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Bundled Payment Research

By January 13, 2020January 16th, 2020Commentary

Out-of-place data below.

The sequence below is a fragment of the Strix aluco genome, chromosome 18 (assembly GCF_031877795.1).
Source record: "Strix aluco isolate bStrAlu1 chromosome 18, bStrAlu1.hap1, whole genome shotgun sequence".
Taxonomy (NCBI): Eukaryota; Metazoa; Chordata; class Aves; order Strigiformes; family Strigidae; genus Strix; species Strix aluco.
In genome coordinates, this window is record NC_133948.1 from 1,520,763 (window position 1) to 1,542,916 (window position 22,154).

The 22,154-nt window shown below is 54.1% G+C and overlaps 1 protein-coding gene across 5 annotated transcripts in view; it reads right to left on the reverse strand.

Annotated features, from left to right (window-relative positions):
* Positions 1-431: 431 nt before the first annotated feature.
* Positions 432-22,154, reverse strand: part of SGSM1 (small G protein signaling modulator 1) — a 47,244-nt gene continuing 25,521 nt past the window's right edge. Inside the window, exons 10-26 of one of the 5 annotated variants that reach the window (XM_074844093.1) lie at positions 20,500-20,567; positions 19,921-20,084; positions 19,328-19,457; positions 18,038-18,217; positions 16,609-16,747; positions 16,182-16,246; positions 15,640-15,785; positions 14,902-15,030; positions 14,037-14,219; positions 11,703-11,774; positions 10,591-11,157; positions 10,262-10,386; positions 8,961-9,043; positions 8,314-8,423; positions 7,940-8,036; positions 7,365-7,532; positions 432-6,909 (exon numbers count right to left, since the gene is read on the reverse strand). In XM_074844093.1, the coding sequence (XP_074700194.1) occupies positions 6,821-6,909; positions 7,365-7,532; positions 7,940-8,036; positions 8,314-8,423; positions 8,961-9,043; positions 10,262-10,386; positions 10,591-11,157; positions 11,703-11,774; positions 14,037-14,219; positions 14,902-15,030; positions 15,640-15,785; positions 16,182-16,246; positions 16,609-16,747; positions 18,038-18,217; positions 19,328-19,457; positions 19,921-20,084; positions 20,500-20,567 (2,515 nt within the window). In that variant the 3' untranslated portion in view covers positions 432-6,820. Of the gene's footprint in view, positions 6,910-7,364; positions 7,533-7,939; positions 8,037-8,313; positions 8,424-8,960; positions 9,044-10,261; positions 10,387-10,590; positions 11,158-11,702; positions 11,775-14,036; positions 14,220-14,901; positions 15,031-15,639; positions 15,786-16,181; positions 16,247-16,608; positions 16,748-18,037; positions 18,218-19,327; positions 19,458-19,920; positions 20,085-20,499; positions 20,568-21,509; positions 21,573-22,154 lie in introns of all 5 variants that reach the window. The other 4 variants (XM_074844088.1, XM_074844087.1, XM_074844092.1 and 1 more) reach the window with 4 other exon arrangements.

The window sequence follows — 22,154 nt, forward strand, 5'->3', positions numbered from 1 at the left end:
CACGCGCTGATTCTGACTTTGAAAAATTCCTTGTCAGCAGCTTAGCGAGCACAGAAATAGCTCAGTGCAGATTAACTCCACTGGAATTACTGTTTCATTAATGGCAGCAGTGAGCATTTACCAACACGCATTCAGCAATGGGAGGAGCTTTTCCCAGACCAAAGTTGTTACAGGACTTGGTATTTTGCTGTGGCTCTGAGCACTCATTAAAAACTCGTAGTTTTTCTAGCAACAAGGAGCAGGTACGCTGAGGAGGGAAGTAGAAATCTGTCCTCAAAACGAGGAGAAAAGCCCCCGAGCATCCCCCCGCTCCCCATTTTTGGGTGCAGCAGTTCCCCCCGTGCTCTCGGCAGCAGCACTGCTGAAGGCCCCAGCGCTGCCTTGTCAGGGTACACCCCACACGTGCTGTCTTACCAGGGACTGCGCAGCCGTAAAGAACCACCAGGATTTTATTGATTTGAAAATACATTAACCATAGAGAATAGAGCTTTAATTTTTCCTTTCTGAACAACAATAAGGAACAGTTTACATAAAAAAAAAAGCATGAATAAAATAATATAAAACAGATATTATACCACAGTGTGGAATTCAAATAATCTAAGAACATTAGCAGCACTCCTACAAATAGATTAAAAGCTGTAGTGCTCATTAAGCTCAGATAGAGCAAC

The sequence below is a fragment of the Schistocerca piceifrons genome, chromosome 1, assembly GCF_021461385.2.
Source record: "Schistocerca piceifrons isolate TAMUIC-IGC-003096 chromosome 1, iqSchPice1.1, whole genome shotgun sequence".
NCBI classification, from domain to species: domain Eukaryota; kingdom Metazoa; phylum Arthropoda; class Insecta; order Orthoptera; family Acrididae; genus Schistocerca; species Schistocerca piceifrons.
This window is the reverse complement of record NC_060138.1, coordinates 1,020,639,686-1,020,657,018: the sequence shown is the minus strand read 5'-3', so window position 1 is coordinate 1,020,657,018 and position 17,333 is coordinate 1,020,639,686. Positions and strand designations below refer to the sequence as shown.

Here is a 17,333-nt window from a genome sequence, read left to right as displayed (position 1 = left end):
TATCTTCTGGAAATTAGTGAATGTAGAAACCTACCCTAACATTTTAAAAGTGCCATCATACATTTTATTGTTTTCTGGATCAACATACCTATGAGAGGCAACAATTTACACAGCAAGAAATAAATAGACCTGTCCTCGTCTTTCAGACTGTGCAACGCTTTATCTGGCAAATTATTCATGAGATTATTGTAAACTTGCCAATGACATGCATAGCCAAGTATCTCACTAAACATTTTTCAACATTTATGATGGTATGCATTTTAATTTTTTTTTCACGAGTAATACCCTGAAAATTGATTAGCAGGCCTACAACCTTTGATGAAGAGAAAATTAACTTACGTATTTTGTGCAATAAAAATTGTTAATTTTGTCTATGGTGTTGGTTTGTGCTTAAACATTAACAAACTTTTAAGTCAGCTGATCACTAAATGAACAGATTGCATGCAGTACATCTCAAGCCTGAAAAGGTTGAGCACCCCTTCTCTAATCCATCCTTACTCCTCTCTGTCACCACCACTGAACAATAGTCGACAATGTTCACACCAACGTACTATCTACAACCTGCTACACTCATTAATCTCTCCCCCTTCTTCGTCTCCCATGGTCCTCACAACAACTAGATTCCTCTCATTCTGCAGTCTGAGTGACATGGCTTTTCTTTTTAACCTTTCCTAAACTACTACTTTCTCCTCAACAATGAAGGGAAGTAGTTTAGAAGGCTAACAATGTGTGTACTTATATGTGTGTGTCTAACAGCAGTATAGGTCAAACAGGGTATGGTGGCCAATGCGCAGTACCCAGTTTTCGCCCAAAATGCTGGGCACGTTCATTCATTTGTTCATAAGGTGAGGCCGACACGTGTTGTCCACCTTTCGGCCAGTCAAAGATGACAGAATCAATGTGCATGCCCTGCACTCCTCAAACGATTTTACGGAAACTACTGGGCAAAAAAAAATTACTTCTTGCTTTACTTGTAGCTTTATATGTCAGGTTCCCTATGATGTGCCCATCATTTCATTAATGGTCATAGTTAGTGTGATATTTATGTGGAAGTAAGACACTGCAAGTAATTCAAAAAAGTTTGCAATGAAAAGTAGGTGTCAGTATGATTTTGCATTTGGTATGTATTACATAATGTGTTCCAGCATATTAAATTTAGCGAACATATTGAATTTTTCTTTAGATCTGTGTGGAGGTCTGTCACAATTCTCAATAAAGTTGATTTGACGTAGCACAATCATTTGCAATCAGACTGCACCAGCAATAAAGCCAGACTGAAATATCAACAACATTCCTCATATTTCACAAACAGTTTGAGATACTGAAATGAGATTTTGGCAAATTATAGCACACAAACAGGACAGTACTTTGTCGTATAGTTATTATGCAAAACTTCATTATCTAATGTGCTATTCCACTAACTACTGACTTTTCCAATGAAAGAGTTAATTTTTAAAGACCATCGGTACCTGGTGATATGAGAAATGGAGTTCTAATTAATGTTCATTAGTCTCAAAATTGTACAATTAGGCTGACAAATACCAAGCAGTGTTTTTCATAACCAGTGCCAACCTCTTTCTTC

Bundled payments have been explored as a method to encourage care coordination and potentially save money for an episode of care.  Medicare and other payers have now routinized their use for certain procedures, like joint replacement.  Like everything in health care, you want to know if they are working as hoped.  A Health Affairs article summarizes current research on bundled payments.   (HA Article)   The authors conducted a meta-review, in which they attempted to identify all studies looking at bundled payments and compile the outcomes.  They covered four categories of outcomes:  spending, utilization, quality and unintended consequences.  They found 20 relevant studies published from 2016 to 2019.  Sixteen of the studies evaluated spending for Medicare bundled payment programs.  Several found reductions in total spending, but a few others found either slight increases or no significant change.  Ten studies evaluated hospital inpatient spending in regard to bundled payments and most showed no change.  So overall it appears that using bundled payments at best has shown a minor decrease in spending.  Twelve studies looked at utilization.  In general these studies found that there were fewer discharges to either inpatient type post-acute facilities or home health agencies under bundled payments.  In regard to hospital length of stay, most research found a significant decline in days; the results were mixed for length of stay at post-discharge inpatient settings.  18 studies looked at the effect of bundled payments on readmission rates.  About half found a decline and the rest showed no significant effect.  In terms of unintended consequences, five studies which looked at whether hospitals were avoiding higher risk patients found no change.  It should be noted that most of the research, and the studies that tended to find benefits, were conducted in regard to orthopedic procedures like joint replacement.  There was less research, and less positive evidence, in regard to other clinical conditions.  Bundled payments appear to do no harm, so they probably are worth continuing to explore, and they may provide stronger benefits over a longer period of time, as providers adjust to them.  But it is also likely that providers will figure out how to maximize their revenue under bundled payments, as they have done with every other payment innovation.

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